NASCAR announced stricter limits on Monster Energy NASCAR Cup Series driver participation in the two lower series for 2018 this past week.
Full-time premiere series competitors with more than five years of experience will only be allowed to run seven NASCAR XFINITY Series and five Camping World Truck Series races next season.
Additionally, all NASCAR Cup Series drivers will be prohibited from competing in XFINITY Series ‘Dash 4 Cash’ and both level’s Playoff races.
These limits result from the dominance of veterans taking away from the spotlight meant to shine on the sport’s developing talent.
Kyle Busch captured his fourth win in eight starts this season in Saturday’s Zippo 200 at Watkins Glen International, further fueling support for the participation guidelines.
It marked Busch’s 90th career series triumph. Once he reaches a milestone 100 wins, he said he would retire from XFINITY competition.
The 32-year-old expressed his displeasure with the increased limitations following his victory and made it clear that the new rules will prolong his tenure in the series.
“I guess I should kinda say thanks that they guaranteed me another two-year contract, at least, from NOS Energy Drink in being in the XFINITY Series,” Busch told Clare B. Lang in an interview on SiriusXM NASCAR Radio.
The Joe Gibbs Racing driver will be able to compete in two more races this season, before being limited to seven events next year which won’t put him at 100 wins until at least 2019.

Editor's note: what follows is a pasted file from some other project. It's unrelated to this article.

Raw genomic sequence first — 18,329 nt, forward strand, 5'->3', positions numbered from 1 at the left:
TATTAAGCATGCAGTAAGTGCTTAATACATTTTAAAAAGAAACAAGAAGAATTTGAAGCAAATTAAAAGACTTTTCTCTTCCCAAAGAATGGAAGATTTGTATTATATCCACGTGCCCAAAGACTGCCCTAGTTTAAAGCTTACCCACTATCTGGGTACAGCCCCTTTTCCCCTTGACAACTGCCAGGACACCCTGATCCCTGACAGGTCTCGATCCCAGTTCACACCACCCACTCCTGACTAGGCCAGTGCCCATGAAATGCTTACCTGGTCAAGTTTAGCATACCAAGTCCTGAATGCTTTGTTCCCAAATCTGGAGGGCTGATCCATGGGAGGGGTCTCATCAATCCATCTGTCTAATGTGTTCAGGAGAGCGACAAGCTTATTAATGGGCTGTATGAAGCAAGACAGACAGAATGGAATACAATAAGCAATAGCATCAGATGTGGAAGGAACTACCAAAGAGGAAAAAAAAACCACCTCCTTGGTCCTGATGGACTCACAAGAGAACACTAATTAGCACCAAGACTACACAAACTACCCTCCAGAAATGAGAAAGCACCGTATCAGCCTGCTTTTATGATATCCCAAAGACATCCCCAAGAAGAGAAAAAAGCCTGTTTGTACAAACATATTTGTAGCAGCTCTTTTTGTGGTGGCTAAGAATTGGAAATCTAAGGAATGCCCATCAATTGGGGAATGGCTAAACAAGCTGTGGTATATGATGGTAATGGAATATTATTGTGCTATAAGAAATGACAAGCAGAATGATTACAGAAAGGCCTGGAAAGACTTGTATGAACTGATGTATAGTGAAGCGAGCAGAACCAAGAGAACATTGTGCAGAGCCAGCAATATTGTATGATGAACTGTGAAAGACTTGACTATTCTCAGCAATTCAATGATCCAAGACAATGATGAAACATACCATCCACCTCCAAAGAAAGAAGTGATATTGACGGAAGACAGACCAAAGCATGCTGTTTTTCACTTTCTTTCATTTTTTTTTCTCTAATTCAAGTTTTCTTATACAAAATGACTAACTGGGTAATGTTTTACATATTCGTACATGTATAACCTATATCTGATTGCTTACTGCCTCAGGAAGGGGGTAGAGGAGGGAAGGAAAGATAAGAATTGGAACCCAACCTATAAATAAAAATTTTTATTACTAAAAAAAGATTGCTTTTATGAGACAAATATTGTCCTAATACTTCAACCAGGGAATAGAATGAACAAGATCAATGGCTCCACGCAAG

While this may not please fans who are eagerly anticipating his exit from the series, the issue surrounding Busch and other Cup stars spans more than just competition.
It highlights the dynamic of sponsorship in the second-tier division. Many teams sell space on the car based on a prominent NASCAR Cup Series drivers splitting seat time with a rising talent. However, the participation limits restrict these opportunities.
“It’s industry wide,” Busch said. “It’s not just affecting me. It’s affecting the industry.”
Sponsors remain an essential avenue for teams to secure funding to field cars. From Busch’s perspective, the restrictions on veteran drivers may promote more compelling competition while making funding harder to find.
“When I’m gone, and there’s no NOS Energy Drink for even seven races, let alone it was 10, maybe it should have been 15 races,” Busch said. “When there’s 15 races that NOS Energy Drink is willing to pay for me to drive in the XFINITY Series, that lessens the gap that Joe (Gibbs) has to make up for somebody else to get into the car to be able to fill that car out and be able to make it a full-sponsored car and share with me.”
Striking a balance between creating an intriguing product and having the financial support needed to race remains the greatest challenge facing the XFINITY Series.
While the sport is committed to the path that favors providing greater opportunities to showcase its youth, and hopefully, it ultimately helps teams meet the bottom line.
But Busch believes the road that the series is going down may do more harm than good.
“And pretty soon, it’s not going to be feasible,” Busch said. “It’s not going to happen. There’s going to be cars that shut down because of that.”
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